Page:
By Arti Manchanda Grover
Learning from the community is key to Sehgal Foundation’s mission for strengthening community-led development. Our journey with participatory learning at community radio Alfaz-e-Mewat FM 107.8 started in 2013, when a Bangalore-based organization, Maraa, introduced the radio team to the Community Learning Program supported by Commonwealth of Learning, Canada. Orientation to the Community Learning Program prepared the team to see the benefits of the approach and implement it within communities reached by the station located in Ghaghas, Mewat district, Haryana. The learning curve began as the team met with focus groups in Mewat and learned about their issues, aspirations, and discussed possible solutions. The Alfaz-e-Mewat team and community members sat and spoke informally together and bonded during the discussions.
The frank sharing of incidents from villagers’ daily lives included pleasant and unpleasant stories. Some of these incidents were being shared for the first time. What led to the sharing of so many emotional accounts? The answer was that the radio team had earned the trust of the community members.
In one of the radio team’s visits to the villages, a reporter met Phoolan (name changed) who lives in the harijan mohalla (scheduled caste neighborhood). Phoolan described hardships she has faced at every step in her life. When Phoolan was very young, her brother sold her into marriage to a middle-aged man. She left her husband after a few years, re-married, and had children. Regardless of past hardships, Phoolan remains determined to face life’s challenges. She remarked, “That was just one phase; we fight battles every day.” She spoke candidly about the difficulties and dangers women face while defecating in the open. She described how poor sanitation affects health, personal security and human dignity.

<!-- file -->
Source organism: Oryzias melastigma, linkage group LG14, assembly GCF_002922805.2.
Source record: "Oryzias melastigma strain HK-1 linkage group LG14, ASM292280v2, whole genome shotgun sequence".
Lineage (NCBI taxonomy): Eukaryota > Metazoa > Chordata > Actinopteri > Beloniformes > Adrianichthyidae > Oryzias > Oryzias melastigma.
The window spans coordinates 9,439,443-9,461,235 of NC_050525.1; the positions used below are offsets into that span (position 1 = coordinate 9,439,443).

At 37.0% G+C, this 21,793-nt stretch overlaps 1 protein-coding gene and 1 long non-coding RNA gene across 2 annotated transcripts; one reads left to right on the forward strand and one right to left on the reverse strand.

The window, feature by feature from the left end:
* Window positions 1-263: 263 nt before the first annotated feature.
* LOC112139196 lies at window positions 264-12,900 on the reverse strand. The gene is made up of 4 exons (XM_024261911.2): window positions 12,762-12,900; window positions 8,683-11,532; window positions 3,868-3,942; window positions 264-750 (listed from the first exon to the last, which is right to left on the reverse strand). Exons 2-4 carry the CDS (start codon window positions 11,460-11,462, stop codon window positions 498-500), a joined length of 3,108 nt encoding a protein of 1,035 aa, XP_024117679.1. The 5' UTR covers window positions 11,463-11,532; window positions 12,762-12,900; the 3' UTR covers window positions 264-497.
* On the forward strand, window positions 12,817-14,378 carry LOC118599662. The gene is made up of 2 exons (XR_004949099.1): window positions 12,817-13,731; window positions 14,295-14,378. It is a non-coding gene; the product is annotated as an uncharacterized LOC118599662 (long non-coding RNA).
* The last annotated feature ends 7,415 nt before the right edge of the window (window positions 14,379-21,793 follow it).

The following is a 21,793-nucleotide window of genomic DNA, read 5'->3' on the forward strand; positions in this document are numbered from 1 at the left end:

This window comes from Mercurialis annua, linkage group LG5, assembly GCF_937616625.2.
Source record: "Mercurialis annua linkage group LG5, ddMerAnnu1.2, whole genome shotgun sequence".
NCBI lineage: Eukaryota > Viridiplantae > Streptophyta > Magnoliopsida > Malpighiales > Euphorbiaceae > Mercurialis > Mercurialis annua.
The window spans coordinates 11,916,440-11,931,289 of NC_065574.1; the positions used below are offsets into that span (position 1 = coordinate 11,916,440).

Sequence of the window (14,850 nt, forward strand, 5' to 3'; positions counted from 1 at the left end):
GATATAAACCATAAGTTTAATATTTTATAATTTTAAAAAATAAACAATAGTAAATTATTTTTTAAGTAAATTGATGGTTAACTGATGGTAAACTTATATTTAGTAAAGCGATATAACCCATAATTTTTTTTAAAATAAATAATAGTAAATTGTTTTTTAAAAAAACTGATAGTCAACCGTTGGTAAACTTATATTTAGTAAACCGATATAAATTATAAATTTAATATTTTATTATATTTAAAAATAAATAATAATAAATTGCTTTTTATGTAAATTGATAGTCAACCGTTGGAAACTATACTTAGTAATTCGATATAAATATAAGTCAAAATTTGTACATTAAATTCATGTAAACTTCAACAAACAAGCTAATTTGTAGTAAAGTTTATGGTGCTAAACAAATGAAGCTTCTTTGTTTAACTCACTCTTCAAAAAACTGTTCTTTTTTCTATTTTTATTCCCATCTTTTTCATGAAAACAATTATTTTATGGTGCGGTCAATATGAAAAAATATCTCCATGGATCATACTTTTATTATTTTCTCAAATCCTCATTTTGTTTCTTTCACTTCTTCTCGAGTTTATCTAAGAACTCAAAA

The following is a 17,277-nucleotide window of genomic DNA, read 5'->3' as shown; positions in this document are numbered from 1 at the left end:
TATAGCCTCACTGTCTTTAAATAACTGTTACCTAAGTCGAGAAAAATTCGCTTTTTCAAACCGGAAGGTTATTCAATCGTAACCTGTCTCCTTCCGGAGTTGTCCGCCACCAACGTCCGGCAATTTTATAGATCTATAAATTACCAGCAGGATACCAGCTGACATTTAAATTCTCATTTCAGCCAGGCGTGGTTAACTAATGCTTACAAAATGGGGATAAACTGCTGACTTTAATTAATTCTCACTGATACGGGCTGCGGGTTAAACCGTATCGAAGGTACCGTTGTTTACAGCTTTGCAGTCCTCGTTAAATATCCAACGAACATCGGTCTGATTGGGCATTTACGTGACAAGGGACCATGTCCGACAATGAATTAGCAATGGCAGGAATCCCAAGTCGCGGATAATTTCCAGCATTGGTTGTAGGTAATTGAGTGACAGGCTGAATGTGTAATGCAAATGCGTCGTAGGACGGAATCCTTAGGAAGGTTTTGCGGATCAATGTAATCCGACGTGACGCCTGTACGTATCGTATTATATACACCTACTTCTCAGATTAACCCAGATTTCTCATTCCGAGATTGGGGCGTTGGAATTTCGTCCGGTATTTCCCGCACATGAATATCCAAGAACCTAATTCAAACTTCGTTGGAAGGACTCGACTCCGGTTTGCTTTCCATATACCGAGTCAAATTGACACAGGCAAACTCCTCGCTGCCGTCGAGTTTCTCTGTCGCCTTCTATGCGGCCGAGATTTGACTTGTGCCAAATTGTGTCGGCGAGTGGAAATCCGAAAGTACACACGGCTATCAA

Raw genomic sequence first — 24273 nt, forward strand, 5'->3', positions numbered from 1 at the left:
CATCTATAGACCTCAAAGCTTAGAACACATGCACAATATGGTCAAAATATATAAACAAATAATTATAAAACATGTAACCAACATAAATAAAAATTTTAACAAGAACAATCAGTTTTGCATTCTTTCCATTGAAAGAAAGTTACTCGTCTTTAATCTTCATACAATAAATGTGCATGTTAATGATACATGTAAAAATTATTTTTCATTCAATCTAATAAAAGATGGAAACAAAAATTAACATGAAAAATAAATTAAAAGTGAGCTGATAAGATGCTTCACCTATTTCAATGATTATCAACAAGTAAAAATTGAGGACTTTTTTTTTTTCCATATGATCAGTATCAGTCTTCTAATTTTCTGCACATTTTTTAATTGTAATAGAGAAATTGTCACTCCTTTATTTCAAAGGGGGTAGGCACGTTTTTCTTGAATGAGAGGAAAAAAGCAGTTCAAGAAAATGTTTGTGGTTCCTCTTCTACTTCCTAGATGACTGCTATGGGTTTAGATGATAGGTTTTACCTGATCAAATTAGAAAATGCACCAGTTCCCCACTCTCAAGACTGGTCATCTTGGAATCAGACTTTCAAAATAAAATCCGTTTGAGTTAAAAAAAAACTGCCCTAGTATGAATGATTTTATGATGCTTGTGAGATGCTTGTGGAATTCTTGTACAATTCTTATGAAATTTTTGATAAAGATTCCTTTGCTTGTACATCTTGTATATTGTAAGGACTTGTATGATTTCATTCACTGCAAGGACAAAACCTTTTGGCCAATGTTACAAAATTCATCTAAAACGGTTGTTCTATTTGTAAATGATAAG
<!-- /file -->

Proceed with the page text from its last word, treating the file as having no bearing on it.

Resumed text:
With the help of the community, the radio team produced a program series to address these issues and dispel the many local myths associated with sanitation. The intent was to bring different groups of stakeholders together to initiate a dialogue on the taboo topic. Radio became a valuable platform for sharing stories about villagers’ daily ordeals and bringing about change in the community. Slowly the community came forward to construct toilets and make use of existing toilets.
The first participatory series of ten episodes, “Shochalay Mere Angana” (Toilet in My House), was the learning ground that paved the way for the radio team to work on a second and more focussed series of twelve episodes on sanitation. In the second series, women revealed difficulties they faced in terms of menstrual hygiene and sexual health.
Truly participatory radio programming has provided a forum for women to talk about the hardships they face due to a lack of toilets. The community engagement stimulated through this participatory approach to an important problem has the potential to bring about positive behavior change.